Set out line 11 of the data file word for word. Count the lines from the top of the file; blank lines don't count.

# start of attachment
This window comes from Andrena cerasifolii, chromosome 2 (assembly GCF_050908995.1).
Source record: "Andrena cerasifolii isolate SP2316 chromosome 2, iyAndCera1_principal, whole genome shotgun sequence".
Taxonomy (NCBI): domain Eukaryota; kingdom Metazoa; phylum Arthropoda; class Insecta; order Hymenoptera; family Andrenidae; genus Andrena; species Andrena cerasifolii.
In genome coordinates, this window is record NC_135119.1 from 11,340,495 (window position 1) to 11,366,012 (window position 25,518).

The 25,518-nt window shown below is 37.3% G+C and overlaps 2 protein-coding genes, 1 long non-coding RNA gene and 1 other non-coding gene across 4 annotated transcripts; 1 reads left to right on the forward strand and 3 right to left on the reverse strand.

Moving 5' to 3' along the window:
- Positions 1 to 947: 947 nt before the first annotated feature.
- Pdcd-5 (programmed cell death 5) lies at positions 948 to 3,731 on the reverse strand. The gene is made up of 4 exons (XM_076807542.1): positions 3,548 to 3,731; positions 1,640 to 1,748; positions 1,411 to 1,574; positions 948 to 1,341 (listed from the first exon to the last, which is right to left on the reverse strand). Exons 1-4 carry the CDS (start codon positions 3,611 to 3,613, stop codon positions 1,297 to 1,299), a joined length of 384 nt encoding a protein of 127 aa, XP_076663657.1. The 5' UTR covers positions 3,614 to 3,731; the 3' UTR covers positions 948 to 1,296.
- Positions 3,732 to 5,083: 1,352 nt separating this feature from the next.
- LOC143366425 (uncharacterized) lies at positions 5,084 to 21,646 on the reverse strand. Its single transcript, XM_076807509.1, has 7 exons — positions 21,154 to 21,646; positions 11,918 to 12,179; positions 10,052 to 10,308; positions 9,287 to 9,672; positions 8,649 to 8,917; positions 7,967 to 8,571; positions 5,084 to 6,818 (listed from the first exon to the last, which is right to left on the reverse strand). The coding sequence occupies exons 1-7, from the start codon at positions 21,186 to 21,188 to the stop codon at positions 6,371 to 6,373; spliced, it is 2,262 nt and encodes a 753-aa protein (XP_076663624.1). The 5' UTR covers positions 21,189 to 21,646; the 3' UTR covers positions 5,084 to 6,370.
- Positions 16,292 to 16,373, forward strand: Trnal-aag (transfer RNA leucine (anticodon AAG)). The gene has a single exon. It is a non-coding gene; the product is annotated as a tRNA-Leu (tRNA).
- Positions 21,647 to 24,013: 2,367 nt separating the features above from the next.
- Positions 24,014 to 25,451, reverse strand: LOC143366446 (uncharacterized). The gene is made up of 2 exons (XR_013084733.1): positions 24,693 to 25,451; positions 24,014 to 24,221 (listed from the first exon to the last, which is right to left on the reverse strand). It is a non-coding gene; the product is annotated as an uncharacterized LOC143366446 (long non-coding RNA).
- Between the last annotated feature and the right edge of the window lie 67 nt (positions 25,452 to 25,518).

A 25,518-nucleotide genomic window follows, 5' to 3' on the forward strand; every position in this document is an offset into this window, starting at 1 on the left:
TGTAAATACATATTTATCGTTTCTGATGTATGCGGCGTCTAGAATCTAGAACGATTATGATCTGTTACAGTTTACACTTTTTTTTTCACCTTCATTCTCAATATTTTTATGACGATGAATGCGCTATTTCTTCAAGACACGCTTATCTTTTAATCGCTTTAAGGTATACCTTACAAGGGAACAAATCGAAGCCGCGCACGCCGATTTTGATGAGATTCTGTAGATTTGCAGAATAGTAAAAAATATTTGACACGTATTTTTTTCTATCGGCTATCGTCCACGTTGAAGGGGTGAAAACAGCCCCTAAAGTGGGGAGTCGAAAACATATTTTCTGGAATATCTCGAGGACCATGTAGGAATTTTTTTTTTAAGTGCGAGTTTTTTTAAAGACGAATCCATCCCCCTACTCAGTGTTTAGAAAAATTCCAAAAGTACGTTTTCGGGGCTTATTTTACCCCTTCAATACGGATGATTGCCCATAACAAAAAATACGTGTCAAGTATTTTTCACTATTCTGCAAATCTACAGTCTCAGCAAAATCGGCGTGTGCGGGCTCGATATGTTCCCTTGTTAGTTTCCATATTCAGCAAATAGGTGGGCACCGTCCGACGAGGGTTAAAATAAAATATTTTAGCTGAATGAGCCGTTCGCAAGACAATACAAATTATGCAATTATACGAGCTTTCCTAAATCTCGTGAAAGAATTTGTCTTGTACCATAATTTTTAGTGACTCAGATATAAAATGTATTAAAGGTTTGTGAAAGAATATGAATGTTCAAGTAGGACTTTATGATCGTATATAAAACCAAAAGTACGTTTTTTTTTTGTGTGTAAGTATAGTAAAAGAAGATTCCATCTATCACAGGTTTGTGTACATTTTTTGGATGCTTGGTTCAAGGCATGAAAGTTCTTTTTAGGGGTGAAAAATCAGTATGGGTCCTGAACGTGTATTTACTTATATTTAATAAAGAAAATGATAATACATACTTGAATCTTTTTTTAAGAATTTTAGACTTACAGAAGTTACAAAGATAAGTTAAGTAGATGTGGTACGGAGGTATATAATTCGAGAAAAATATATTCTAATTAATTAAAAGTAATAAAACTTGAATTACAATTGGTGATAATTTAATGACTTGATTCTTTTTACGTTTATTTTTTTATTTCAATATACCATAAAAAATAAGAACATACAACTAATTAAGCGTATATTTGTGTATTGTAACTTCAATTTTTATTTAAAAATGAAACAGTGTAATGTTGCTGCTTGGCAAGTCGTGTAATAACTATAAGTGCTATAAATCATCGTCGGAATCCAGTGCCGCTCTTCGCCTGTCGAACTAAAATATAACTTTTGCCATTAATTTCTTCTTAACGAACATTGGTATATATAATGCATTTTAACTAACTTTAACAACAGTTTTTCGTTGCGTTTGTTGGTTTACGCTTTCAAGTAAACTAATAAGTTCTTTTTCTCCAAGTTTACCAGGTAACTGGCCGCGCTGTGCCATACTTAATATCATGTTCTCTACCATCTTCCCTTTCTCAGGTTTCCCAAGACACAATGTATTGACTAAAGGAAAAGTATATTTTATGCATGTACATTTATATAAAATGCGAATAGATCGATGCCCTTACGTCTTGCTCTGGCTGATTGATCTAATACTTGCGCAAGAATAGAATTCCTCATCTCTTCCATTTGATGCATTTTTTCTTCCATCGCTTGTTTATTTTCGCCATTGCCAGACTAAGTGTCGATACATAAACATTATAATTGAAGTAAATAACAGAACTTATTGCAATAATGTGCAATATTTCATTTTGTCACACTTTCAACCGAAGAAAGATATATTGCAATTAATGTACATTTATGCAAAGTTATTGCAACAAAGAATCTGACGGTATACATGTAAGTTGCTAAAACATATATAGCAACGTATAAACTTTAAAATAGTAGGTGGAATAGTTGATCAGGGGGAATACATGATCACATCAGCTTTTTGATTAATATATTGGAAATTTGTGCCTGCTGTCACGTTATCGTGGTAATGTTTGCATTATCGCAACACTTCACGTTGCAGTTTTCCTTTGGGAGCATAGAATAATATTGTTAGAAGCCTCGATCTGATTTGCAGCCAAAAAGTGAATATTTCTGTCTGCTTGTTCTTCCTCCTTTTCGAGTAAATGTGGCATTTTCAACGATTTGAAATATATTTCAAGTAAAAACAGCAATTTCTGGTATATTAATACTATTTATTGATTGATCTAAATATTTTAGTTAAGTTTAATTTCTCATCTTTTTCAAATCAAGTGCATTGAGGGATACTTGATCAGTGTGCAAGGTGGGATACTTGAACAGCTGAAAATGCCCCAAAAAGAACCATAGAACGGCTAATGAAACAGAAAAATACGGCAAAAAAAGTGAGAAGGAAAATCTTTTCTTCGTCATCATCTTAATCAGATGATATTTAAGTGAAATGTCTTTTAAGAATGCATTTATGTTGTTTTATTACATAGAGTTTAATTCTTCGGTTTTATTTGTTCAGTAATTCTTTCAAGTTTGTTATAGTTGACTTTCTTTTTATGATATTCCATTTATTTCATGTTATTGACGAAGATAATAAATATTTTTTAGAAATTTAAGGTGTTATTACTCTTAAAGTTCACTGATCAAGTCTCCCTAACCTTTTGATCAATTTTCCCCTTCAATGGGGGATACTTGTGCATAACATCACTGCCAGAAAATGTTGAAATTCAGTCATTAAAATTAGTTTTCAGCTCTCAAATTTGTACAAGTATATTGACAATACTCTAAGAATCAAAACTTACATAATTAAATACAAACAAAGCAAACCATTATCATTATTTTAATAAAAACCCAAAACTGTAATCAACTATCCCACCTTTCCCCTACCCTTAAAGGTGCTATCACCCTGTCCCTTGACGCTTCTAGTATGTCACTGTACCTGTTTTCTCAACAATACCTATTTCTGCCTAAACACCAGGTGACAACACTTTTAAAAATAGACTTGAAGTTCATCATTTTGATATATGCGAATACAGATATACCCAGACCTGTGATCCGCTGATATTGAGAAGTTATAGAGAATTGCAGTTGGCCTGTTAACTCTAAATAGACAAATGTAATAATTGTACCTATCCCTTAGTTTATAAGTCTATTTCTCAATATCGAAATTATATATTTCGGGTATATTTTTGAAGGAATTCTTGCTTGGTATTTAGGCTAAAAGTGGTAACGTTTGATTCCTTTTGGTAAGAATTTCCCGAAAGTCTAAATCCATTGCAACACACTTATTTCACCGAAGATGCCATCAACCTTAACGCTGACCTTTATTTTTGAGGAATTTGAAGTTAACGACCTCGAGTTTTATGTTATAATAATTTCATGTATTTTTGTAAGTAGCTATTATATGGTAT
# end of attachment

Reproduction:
- Positions 16,292 to 16,373, forward strand: Trnal-aag (transfer RNA leucine (anticodon AAG)). The gene has a single exon. It is a non-coding gene; the product is annotated as a tRNA-Leu (tRNA).